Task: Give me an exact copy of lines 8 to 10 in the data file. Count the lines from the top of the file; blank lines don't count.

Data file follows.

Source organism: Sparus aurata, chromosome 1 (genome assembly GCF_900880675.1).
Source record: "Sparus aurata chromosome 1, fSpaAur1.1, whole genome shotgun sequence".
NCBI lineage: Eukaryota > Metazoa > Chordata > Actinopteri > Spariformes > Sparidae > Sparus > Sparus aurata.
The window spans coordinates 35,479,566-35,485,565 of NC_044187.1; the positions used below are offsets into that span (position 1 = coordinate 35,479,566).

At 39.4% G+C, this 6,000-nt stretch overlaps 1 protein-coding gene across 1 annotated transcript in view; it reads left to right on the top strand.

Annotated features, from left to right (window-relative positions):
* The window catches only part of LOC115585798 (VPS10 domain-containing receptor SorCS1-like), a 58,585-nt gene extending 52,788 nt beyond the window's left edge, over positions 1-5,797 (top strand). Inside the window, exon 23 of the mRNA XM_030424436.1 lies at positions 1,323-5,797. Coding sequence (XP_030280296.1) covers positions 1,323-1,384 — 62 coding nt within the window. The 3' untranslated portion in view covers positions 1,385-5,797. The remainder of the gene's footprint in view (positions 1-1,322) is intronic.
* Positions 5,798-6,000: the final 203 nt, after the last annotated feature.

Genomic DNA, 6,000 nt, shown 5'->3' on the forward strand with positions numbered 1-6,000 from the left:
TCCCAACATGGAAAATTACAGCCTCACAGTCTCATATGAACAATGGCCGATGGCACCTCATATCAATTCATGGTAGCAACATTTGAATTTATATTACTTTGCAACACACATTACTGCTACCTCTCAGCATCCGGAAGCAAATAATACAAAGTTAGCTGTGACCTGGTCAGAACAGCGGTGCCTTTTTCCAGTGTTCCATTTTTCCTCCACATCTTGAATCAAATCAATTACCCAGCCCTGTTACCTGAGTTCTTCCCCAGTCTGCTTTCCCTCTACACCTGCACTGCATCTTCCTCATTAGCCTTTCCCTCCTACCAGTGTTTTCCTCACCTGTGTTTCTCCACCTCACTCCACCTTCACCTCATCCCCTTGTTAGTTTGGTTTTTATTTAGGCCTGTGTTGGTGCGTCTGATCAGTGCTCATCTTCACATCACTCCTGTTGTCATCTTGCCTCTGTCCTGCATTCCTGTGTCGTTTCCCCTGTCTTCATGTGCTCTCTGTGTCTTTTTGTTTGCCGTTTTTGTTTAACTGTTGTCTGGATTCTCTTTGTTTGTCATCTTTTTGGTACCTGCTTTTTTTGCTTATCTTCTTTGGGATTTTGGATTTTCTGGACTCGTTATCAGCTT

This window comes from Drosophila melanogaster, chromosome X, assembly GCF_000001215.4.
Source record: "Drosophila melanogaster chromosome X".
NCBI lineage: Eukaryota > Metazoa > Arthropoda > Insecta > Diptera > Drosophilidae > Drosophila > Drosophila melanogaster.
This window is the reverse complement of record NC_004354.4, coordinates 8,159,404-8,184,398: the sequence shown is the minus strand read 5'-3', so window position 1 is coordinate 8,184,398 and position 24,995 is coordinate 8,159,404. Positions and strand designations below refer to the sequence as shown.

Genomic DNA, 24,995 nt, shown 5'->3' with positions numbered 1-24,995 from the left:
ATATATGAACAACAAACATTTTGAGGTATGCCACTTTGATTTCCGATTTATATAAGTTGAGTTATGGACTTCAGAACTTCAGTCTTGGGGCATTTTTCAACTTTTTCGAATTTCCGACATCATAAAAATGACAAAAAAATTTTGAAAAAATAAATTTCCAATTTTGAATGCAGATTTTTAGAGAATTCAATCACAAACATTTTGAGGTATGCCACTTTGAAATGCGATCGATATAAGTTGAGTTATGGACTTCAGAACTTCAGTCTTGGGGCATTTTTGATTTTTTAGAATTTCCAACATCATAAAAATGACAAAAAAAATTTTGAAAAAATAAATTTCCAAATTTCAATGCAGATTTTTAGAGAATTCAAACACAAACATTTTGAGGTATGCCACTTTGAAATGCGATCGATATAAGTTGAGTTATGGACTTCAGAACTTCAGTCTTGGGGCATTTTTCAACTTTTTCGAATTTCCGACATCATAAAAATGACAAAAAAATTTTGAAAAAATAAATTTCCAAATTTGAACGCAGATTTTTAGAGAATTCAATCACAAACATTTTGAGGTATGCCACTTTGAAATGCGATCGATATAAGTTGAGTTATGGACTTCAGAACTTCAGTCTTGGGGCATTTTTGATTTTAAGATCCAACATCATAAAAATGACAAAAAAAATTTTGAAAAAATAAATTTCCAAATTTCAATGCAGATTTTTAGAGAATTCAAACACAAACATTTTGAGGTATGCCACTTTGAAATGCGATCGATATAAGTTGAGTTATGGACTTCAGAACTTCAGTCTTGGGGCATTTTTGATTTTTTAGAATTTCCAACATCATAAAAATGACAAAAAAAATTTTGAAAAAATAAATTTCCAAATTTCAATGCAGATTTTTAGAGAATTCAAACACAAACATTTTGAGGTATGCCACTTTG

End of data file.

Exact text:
* Positions 5,798-6,000: the final 203 nt, after the last annotated feature.

Genomic DNA, 6,000 nt, shown 5'->3' on the forward strand with positions numbered 1-6,000 from the left:
TCCCAACATGGAAAATTACAGCCTCACAGTCTCATATGAACAATGGCCGATGGCACCTCATATCAATTCATGGTAGCAACATTTGAATTTATATTACTTTGCAACACACATTACTGCTACCTCTCAGCATCCGGAAGCAAATAATACAAAGTTAGCTGTGACCTGGTCAGAACAGCGGTGCCTTTTTCCAGTGTTCCATTTTTCCTCCACATCTTGAATCAAATCAATTACCCAGCCCTGTTACCTGAGTTCTTCCCCAGTCTGCTTTCCCTCTACACCTGCACTGCATCTTCCTCATTAGCCTTTCCCTCCTACCAGTGTTTTCCTCACCTGTGTTTCTCCACCTCACTCCACCTTCACCTCATCCCCTTGTTAGTTTGGTTTTTATTTAGGCCTGTGTTGGTGCGTCTGATCAGTGCTCATCTTCACATCACTCCTGTTGTCATCTTGCCTCTGTCCTGCATTCCTGTGTCGTTTCCCCTGTCTTCATGTGCTCTCTGTGTCTTTTTGTTTGCCGTTTTTGTTTAACTGTTGTCTGGATTCTCTTTGTTTGTCATCTTTTTGGTACCTGCTTTTTTTGCTTATCTTCTTTGGGATTTTGGATTTTCTGGACTCGTTATCAGCTT